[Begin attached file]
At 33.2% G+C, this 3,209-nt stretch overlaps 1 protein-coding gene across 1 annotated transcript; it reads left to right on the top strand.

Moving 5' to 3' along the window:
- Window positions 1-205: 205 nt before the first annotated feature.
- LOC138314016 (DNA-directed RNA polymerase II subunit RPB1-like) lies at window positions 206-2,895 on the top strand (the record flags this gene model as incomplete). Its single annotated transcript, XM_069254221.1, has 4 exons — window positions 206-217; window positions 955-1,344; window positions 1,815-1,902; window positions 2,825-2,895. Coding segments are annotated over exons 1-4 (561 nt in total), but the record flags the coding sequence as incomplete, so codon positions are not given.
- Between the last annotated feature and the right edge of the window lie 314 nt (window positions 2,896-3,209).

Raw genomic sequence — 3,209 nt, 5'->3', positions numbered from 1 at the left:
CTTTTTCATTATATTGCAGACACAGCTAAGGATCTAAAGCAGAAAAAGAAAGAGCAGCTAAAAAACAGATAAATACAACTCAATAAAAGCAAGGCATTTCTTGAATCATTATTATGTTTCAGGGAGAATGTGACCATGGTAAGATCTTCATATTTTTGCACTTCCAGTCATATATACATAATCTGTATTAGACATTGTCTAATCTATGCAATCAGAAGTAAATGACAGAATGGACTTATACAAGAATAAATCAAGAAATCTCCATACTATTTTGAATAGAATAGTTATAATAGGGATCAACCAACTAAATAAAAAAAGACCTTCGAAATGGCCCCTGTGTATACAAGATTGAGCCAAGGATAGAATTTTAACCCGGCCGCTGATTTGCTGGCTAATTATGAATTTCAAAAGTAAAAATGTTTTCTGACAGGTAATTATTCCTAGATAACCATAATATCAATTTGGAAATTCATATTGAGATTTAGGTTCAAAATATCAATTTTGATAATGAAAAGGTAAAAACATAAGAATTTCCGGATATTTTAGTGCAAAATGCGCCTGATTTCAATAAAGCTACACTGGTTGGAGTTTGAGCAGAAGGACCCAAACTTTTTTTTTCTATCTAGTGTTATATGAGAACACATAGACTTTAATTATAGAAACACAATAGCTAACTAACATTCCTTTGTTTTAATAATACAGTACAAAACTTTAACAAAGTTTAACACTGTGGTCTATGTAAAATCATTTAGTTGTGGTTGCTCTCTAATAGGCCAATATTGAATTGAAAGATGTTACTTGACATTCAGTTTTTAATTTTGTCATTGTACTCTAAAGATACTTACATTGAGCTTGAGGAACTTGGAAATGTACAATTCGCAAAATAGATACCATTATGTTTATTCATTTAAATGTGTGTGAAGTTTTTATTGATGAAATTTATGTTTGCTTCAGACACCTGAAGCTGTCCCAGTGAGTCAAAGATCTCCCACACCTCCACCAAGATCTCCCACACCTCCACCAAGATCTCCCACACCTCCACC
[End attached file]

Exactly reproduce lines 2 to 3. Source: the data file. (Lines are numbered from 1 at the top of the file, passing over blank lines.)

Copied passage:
Moving 5' to 3' along the window:
- Window positions 1-205: 205 nt before the first annotated feature.